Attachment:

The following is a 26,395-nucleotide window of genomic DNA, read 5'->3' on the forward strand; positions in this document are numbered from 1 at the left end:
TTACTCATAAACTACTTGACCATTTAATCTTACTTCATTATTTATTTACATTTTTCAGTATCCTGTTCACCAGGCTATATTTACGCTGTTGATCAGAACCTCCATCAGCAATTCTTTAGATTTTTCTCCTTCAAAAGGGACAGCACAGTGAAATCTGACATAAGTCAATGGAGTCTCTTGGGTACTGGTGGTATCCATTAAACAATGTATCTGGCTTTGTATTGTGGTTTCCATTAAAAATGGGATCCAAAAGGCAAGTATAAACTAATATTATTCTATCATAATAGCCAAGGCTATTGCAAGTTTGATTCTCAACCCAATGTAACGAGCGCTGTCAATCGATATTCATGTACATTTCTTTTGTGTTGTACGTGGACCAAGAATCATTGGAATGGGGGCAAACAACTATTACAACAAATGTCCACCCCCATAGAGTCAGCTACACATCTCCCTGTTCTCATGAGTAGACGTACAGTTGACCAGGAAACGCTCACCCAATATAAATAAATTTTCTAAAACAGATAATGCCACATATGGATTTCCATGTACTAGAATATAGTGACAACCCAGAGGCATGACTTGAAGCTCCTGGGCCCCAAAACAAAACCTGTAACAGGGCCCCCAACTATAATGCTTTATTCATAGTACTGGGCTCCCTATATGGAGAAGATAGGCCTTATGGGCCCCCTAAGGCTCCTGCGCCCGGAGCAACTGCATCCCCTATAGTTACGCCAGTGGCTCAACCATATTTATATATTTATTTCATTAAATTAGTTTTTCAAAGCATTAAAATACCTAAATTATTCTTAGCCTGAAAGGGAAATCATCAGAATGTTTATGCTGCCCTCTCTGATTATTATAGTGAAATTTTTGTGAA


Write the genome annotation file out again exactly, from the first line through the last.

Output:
The following is a 26,395-nucleotide window of genomic DNA, read 5'->3' on the forward strand; positions in this document are numbered from 1 at the left end:
TTACTCATAAACTACTTGACCATTTAATCTTACTTCATTATTTATTTACATTTTTCAGTATCCTGTTCACCAGGCTATATTTACGCTGTTGATCAGAACCTCCATCAGCAATTCTTTAGATTTTTCTCCTTCAAAAGGGACAGCACAGTGAAATCTGACATAAGTCAATGGAGTCTCTTGGGTACTGGTGGTATCCATTAAACAATGTATCTGGCTTTGTATTGTGGTTTCCATTAAAAATGGGATCCAAAAGGCAAGTATAAACTAATATTATTCTATCATAATAGCCAAGGCTATTGCAAGTTTGATTCTCAACCCAATGTAACGAGCGCTGTCAATCGATATTCATGTACATTTCTTTTGTGTTGTACGTGGACCAAGAATCATTGGAATGGGGGCAAACAACTATTACAACAAATGTCCACCCCCATAGAGTCAGCTACACATCTCCCTGTTCTCATGAGTAGACGTACAGTTGACCAGGAAACGCTCACCCAATATAAATAAATTTTCTAAAACAGATAATGCCACATATGGATTTCCATGTACTAGAATATAGTGACAACCCAGAGGCATGACTTGAAGCTCCTGGGCCCCAAAACAAAACCTGTAACAGGGCCCCCAACTATAATGCTTTATTCATAGTACTGGGCTCCCTATATGGAGAAGATAGGCCTTATGGGCCCCCTAAGGCTCCTGCGCCCGGAGCAACTGCATCCCCTATAGTTACGCCAGTGGCTCAACCATATTTATATATTTATTTCATTAAATTAGTTTTTCAAAGCATTAAAATACCTAAATTATTCTTAGCCTGAAAGGGAAATCATCAGAATGTTTATGCTGCCCTCTCTGATTATTATAGTGAAATTTTTGTGAA